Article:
I’d bet my right leg that the first atheist president has come and gone, though. Possibly more. Though I’d flinch from guessing as to who it might have been.

  • Karl Zimmerman

    14 –

    We had a non-Christian president as recently as William Howard Taft, although he affirmed that he was not an atheist when pressed.

  • Tony

    My country’s leader (Australia) is a female, unmarried (but in a de facto relationship) atheist, and I’m proud to know that she’s doing as good a job running the country as any of her predecessors have. I know she wasn’t technically voted in, but if she didn’t have the confidence and support of her party she wouldn’t be in her position. Shockingly, Australia hasn’t fallen into the fiery pits of hell as a result.

    (Labor, roughly equivalent to the Dems, won the last election. The Labor leader, Kevin Rudd, lost the support of his party during his term in office, Julia Gillard took the leadership of the party and thus also the position of Prime Minister)

  • Anthony

    #14 – depending how you define “atheist”, Jefferson could qualify, based solely on his public statements. He wrote about “Nature” and “God”, and studied the subject, but declared himself to be a follower of Jesus’ teachings, not a believer in the divinity of Jesus, or even the existence of a divine being.

    Lincoln wasn’t an orthodox Christian of any denomination, though it’s unclear if he was a Deist; it appears that he became more of a believer in some sort of God during the Civil War.

    One wonders how sincere Nixon’s Quakerism or Clinton’s Baptistry were, and whether they actually believe in the theistic parts of their publicly professed religion. Neither seem particularly troubled about their sins against their (supposed) religious beliefs.

  • https://plus.google.com/109962494182694679780/posts Razib Khan

    One wonders how sincere Nixon’s Quakerism or Clinton’s Baptistry were, and whether they actually believe in the theistic parts of their publicly professed religion. Neither seem particularly troubled about their sins against their (supposed) religious beliefs.

    i caution you against judging the sincerity of someone’s religious beliefs by indicator variables of behavior. i’ve had discussions in college with sincere baptists who liked to smoke pot and have anal sex with their girlfriends, who were nevertheless worried about the fact that as an atheist was going to hell. i don’t really want to discuss in detail how this individual elaborated how they could believe in their religion while engaging in such acts, but they were for real, and though an extreme case it illustrates one tendency within modern christianity which emphasizes salvation through faith, and redemption from even the grossest sins.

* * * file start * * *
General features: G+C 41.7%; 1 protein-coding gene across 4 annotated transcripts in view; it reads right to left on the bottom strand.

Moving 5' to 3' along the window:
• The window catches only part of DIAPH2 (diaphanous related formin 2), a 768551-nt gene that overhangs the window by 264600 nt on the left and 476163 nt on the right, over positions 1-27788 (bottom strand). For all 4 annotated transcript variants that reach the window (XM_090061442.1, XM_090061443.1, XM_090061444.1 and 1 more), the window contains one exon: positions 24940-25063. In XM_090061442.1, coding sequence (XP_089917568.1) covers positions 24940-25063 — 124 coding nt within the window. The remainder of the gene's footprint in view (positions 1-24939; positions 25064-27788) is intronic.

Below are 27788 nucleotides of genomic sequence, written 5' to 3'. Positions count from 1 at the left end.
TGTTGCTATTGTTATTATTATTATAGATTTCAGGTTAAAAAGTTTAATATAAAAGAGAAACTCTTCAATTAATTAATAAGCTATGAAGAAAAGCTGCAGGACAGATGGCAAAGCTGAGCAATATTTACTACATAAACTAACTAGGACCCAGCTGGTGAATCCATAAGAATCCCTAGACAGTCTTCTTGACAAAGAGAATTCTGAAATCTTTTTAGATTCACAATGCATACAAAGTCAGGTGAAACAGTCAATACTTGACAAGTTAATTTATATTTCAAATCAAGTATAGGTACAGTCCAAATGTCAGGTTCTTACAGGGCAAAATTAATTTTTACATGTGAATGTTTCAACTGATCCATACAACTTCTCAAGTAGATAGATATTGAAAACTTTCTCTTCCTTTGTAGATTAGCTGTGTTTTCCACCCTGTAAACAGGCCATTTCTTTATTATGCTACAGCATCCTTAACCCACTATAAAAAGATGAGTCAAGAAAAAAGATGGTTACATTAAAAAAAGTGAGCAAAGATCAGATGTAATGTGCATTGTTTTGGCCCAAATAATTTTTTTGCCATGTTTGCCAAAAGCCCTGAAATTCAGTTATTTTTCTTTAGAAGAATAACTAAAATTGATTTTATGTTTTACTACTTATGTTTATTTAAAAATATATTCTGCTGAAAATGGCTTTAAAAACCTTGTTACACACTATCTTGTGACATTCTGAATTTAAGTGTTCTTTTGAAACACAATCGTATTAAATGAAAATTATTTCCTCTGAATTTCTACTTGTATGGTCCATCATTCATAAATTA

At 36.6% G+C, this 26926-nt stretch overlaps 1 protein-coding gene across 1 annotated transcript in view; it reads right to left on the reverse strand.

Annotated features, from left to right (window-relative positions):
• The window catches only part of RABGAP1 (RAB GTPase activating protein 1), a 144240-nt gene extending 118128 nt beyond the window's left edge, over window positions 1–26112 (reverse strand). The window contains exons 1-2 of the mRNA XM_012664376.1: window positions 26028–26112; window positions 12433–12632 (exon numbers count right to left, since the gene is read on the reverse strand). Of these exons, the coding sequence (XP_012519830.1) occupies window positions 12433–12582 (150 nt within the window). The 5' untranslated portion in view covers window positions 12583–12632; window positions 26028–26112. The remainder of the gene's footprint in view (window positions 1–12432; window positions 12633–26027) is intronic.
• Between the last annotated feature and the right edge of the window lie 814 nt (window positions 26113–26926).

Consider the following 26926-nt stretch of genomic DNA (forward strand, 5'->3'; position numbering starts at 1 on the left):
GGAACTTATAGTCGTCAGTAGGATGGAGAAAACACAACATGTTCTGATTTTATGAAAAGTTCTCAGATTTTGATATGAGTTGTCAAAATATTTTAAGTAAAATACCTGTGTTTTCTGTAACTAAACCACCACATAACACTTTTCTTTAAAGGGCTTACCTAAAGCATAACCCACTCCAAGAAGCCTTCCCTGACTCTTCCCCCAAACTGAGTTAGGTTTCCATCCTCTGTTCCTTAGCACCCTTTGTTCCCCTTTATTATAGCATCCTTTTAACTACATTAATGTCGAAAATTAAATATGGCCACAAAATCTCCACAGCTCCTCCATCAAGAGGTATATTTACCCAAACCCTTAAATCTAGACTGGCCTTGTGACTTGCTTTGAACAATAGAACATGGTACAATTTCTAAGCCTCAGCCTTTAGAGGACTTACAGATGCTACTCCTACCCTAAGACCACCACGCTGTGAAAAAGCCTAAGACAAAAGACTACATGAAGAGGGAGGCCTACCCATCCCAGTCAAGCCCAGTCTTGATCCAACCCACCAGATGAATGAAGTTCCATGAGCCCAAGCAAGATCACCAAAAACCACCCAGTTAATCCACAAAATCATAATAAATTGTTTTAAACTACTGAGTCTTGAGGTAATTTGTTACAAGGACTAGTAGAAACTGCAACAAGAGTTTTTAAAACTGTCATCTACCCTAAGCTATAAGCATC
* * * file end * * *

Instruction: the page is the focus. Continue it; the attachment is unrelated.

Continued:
• http://lyingeyes.blogspot.com ziel

    One wonders how sincere Nixon’s Quakerism…

    Nixon clearly was not a devout Quaker as he enlisted in the military and requested transfer to a combat theater. He also chose to “swear” his oath at his inauguration rather than “affirm”. But according to Woodward and Bernstein’s Final Days, he insisted that Kissinger get down on his knees and join him in prayer in a private meeting (i.e., just between the two of them) at the White House.

  • http://shinbounomatsuri.wordpress.com Spike Gomes

    18:

    Did they argue that they were saving real sex for marriage?

    19:
    It might have been a power thing on Nixon’s part, considering Kissenger’s religion.

  • Yong

    Even a lot of nonbelievers are suspicious of atheists. At least, this is what I sense when I tell other nonbelievers I’m just a plain ol’ atheist and not agnostic, unsure, open to many possibilities, etc.

  • Chris

    #8 Do you have something to back up the idea that independents are less intelligent? If anything, I would’ve expected the opposite- that independents are capable of thinking for themselves instead of following the party line.

  • https://plus.google.com/109962494182694679780/posts Razib Khan
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About Razib Khan

I have degrees in biology and biochemistry, a passion for genetics, history, and philosophy, and shrimp is my favorite food. In relation to nationality I'm a American Northwesterner, in politics I'm a reactionary, and as for religion I have none (I'm an atheist). If you want to know more, see the links at http://www.razib.com